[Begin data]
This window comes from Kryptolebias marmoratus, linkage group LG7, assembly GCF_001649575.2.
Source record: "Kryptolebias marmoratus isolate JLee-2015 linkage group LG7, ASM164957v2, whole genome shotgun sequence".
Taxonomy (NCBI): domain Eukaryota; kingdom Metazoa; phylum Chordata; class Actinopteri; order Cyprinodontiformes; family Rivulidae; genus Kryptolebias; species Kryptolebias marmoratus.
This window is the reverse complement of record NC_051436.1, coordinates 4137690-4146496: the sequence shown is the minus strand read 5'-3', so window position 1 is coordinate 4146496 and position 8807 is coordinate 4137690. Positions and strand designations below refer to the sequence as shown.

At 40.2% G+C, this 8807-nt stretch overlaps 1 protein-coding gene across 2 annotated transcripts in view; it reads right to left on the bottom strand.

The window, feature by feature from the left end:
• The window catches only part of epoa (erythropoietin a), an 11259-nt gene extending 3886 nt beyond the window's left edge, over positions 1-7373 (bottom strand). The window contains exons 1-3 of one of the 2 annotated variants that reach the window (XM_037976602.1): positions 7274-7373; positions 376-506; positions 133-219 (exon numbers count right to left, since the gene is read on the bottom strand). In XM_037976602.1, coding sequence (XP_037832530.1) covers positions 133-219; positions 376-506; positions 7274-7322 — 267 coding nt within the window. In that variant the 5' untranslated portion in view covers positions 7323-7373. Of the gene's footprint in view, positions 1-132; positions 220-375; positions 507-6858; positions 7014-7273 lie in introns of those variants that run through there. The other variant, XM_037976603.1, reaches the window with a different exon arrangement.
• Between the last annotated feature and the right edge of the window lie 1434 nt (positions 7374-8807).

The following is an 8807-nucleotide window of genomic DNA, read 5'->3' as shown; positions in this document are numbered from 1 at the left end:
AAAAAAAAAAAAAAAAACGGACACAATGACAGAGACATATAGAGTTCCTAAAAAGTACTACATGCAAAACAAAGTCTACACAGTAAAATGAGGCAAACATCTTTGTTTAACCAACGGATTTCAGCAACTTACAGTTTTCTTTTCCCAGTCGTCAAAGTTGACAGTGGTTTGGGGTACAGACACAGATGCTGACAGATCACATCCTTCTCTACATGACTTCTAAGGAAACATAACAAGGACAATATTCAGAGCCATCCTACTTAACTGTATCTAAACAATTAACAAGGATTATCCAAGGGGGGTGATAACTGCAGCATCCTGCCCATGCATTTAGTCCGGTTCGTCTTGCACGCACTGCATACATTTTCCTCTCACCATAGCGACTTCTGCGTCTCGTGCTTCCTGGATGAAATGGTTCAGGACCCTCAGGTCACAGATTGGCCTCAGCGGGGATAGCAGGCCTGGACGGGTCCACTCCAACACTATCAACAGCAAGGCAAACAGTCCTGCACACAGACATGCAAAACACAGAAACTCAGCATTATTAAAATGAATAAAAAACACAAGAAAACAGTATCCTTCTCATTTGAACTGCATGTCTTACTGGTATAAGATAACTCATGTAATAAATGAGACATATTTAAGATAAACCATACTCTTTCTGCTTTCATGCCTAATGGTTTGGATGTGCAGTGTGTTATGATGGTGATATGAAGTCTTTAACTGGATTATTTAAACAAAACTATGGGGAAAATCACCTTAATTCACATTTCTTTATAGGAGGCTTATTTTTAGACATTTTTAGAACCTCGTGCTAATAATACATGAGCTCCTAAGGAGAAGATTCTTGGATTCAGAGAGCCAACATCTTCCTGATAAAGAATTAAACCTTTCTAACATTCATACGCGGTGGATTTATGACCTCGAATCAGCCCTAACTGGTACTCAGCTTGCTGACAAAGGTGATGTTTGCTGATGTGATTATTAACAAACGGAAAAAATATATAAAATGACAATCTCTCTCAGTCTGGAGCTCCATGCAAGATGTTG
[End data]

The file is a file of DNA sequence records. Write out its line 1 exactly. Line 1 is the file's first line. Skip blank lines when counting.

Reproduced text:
This window comes from Kryptolebias marmoratus, linkage group LG7, assembly GCF_001649575.2.